On opening the door of the V50 (or an S40 of course), you find yourself looking at a genuinely unique interior. What makes it so? Well, it has what Volvo call a "floating" centre console, a flat aluminium panel with space for a bottle holder behind. However the rest of this very small but immaculately trimmed black leather interior hardly justifies a £20,000+ price tag, I will remind you again that this particular car we are now sitting in would cost you almost £10,000 more than that!

          My wife and I, neither of us are very tall (I'm 5ft 8in, she 5ft 4in) honestly felt cramped in here. Due to its upright driving position, the tiny Fiat Panda had felt much more spacious inside.

          Fortunately, unlike in a Renault Megane for instance, I am able to find a very comfortable driving position, thanks in part to the (optional) electrically adjustable drivers' seat. However you are sitting fairly low and aware of heavy roof pillars rather too close to your head for comfort and further increasing the impression of claustrophobia.

          All of which is a bit of a pity really as the new small Volvo is actually very good to drive - as you'd expect of a car based on the latest phase 2 Focus. However does that not beg the question that a far more spacious Focus, saving many thousands of pounds is going to be a more sensible purchase?

          It also begs the question as to why the V50 is not so much more spacious in the first place, nobody ever called a Focus cramped, especially in the particularly practical estate version, which in the interests of this review we actually test drove immediately after returning the V50.

          I digress, jumping the gun - with this particular V50 having a power rating of 220bhp - it will be some time until Ford brings such a powerful Focus to market - when it does so there is no doubt that this chassis can handle it. This, in truth, is the first Volvo which is capable of offering a class leading ride and handling set up, Volvo have for some years now managed to get their cars to ride well but always at the cost of ultimate driving pleasure. On the hill route the small estate showed a degree of over firmness which was more heard than felt (in a remarkably similar manner to the original Focus Estate - an ST170- also driven on the same day).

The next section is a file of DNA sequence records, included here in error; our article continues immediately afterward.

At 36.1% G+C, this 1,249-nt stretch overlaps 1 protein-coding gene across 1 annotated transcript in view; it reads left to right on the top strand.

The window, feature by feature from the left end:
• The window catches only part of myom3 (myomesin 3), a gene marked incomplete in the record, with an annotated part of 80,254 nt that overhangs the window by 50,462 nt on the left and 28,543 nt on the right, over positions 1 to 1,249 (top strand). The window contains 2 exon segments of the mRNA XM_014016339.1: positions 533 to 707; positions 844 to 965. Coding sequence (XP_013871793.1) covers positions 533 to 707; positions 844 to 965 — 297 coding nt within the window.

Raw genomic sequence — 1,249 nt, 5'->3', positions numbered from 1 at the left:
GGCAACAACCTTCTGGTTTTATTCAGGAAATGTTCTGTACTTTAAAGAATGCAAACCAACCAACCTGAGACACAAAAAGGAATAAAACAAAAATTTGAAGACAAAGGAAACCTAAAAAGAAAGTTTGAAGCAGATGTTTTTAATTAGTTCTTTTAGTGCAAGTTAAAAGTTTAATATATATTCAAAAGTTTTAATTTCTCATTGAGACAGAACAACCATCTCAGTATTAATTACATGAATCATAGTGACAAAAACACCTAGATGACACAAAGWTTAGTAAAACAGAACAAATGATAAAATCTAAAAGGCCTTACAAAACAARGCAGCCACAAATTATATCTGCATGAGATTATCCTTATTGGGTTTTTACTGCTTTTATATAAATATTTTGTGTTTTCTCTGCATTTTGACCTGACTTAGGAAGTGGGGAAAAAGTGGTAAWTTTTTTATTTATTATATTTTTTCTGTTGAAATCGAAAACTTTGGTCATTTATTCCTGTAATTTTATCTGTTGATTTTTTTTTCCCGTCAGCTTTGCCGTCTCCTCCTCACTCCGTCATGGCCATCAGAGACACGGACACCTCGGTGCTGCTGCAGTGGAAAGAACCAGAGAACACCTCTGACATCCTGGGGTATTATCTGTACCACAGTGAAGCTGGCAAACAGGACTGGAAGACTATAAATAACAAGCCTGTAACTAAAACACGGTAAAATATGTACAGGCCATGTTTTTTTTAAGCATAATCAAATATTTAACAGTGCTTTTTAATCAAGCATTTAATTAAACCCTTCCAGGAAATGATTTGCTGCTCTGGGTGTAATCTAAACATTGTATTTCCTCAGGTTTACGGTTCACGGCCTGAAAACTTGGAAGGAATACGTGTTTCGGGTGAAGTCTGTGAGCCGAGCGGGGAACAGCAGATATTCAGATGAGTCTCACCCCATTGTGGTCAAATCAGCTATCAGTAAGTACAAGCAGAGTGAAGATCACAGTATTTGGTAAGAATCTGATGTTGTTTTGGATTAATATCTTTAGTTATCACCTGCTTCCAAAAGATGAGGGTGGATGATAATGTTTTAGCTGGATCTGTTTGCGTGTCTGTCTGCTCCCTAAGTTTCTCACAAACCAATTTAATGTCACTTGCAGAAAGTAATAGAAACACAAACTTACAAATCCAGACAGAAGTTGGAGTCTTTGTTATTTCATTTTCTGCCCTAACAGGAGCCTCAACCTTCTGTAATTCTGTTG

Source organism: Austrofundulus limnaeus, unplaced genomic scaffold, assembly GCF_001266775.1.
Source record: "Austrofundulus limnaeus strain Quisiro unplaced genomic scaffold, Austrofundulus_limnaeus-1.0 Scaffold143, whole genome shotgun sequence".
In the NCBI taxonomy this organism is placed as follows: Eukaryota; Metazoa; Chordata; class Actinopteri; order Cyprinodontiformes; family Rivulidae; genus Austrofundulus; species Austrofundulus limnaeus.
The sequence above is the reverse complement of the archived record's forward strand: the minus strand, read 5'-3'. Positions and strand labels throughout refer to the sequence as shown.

As with any other Volvo that I have ever driven, the seat and driving position were beyond criticism, with a slightly less extreme road surface this is a very comfortable and enjoyable car to drive. The more you drive the car, the harder you push it into the corners the more you appreciate the excellence particularly of the seats.

          Whilst not quite as fast ultimately as the more powerful S60 T5, the V50 T5, with this 2.4 Turbo engine is very swift indeed, almost frighteningly so in a car so small. On the banked track it sat rock steady at 100mph, slipping through the air silently like all the other Volvos driven here recently.

          Wind noise suppression is one area where Volvo really lead the pack by a very long way. You will not notice how much wind noise your car makes until you drive a modern Volvo. Wind is one of the most tiring sources of noise in a car, especially in motorway cruising, I have driven just about everything on the market over the last three years and top to bottom of the range Volvo offer just about the most refined motorway experience that you will find.

          Returning specifically to the V50 T5 Sport, one can only conclude by saying that this is a really odd car. I have thought long and hard about just who this is going to appeal to. It is small and cramped inside, rear seat and load space, even in this estate version, are pitifully lacking.

          However you look at it there just does not appear to be a market for a 220bhp estate car with less room inside it, than in a decent supermini. Add in that ridiculously ambitious asking price and you wonder just who is going to buy such a car. Maybe in its bottom of the range form at £18,000 it makes more sense - but then you would be far better off purchasing the much more spacious, new generation, top of the range Focus for around £2000 less.

          Yes we could drive to Poland in it, much of our luggage would have to stay behind. Once we arrived there, no more than two (small) family members would be able to come out with us in it. No this Volvo makes no sense to me at all.